Do you really need a school blog? Someone has to decide how it will be used, what the topics will be, and, most importantly, somebody has to write the darn thing. Creating a school blog takes time, after all, and you and your staff are already stretched thin. And even if you did have the time, would anyone read it?
You might be surprised. There may be a principal, superintendent, teacher or staffer who could create a blog your school community would love to read, and I'll guarantee you there are many in your school community who would love to read it.
Why does our school need a blog?
Your parents and students come to your website for a very specific reason, right? They want information about classes, policies, and school events. They don’t want to spend time reading your blog. Maybe you’ve even tried to keep your blog up-to-date in the past. Did you quit after seeing post after post fly by with no comments, no social sharing, and maybe even no visits? What’s the point? Much like the proverbial tree that falls, does a blog even matter if no one bothers to read it? It’s time to discard with that type of thinking.
The answer is "yes," your school does need a blog. The simple fact is that a blog has so many benefits that it’s just too important to ignore. If you don’t have a blog, you’re missing out on a highly-effective way to attract new students, engage with your existing students and parents, and communicate with your entire school community. An actively and regularly updated blog can help businesses find their ideal customers. Numerous organizations use their blogs to attract visitors, convert them into prospects, and drive business. But, blogs aren’t just for businesses. You should be using a blog to connect to your school community.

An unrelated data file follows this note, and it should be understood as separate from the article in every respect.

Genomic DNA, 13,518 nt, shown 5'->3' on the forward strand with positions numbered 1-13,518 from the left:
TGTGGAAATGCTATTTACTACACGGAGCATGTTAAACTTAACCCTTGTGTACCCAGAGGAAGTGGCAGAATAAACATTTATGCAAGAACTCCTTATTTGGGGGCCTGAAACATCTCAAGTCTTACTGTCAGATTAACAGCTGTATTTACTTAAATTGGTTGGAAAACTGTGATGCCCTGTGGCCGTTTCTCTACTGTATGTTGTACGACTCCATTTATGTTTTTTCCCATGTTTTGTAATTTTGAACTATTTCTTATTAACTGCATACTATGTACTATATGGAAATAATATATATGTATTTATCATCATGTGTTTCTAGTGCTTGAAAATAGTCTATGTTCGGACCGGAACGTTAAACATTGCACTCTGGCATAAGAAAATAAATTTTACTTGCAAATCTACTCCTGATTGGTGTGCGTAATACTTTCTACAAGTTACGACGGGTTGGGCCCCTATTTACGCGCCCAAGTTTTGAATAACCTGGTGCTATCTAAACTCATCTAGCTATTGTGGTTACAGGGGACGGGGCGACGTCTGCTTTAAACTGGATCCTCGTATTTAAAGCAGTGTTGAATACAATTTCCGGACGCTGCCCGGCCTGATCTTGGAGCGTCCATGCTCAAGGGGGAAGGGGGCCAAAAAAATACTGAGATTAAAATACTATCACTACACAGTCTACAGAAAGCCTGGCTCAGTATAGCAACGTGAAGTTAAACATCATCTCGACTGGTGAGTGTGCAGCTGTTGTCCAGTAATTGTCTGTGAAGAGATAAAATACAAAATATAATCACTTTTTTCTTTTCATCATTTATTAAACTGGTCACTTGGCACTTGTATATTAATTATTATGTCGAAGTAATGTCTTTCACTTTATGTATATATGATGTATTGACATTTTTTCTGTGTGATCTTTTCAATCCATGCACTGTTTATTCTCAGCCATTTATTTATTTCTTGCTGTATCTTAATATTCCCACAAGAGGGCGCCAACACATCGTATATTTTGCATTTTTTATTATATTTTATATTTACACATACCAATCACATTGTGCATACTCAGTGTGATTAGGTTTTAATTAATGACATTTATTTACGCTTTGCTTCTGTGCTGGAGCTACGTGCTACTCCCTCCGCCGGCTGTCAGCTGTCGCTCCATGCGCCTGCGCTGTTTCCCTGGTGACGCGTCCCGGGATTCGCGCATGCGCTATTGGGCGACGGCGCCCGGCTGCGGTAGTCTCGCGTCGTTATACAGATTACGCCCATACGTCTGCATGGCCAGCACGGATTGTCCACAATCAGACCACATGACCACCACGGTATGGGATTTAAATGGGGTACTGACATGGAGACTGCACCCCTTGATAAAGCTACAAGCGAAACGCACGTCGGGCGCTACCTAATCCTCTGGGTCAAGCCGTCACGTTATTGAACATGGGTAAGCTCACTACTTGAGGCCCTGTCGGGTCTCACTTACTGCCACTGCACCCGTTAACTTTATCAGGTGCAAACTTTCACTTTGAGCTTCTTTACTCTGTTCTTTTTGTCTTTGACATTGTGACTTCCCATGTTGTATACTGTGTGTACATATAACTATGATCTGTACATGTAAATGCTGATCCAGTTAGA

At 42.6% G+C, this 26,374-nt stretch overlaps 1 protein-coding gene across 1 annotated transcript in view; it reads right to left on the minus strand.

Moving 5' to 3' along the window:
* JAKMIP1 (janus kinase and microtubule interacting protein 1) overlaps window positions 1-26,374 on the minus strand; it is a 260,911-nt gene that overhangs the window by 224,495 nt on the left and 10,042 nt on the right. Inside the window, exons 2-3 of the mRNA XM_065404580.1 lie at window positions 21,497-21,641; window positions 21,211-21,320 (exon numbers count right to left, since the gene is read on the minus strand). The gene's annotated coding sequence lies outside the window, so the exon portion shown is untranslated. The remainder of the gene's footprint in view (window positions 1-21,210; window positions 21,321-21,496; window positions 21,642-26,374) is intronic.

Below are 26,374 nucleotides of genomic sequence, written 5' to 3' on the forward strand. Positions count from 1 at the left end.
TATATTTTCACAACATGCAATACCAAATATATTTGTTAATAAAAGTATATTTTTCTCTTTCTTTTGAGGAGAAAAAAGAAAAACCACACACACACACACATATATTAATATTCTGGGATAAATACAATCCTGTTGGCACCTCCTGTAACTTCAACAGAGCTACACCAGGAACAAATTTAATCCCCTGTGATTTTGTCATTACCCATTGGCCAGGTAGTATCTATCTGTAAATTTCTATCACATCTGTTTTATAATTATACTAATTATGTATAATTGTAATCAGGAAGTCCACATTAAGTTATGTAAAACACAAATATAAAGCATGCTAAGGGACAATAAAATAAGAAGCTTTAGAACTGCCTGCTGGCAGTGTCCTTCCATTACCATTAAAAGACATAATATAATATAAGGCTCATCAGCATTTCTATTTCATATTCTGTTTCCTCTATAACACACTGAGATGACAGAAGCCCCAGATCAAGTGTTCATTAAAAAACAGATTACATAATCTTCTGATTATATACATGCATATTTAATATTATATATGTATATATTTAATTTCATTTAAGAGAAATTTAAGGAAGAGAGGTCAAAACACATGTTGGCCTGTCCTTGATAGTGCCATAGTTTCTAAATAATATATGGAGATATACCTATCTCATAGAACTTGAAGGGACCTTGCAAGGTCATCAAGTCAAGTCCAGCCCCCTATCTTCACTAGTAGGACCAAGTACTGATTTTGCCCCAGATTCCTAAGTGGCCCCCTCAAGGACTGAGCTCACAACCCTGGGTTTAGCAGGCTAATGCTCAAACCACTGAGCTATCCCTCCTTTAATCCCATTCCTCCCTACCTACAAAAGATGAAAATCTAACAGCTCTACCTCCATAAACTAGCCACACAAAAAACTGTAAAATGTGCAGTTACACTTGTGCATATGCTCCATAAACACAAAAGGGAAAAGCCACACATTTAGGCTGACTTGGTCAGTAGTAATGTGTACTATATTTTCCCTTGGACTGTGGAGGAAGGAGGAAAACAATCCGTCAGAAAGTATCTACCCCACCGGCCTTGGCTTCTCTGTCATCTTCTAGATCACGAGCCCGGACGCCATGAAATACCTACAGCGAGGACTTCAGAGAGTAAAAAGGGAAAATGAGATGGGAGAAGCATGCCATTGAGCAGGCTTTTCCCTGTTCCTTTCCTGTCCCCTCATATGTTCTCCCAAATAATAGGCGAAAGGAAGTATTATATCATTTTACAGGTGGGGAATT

Plenty of schools use blogs to attract new students and engage with their community. In fact, you need look no further than the blogs of some of the leading online-only schools and colleges to see how effective a blog can be as a recruiting tool. With no physical campus to host visiting students, these online-only schools rely exclusively on their websites to attract new students. Bricks-and-mortar schools – public and private – can take a cue from these online schools using online tools to enhance communications.
How to boost communications with your school blog
Why are blogs so effective for some schools, but not for yours? What’s the difference? It’s likely in the way you plan your blog. A blog is just like any other communications tool at your disposal. It needs to be based on a very specific and targeted plan. Far too many schools take a scattershot approach to blogging. They come with ad hoc topic ideas and publish them at random times. There’s no standardization, no best practices, no organization.
They are a few critical components that every successful blog needs: a complete understanding of your audience; a process for writing the articles and (don't forget) taking pictures; and, most important, a reason for writing the blog. Blogs should be part of your school's website. Many school website hosting content management systems, like Campus Suite, make it easy to integrate your blog into your website.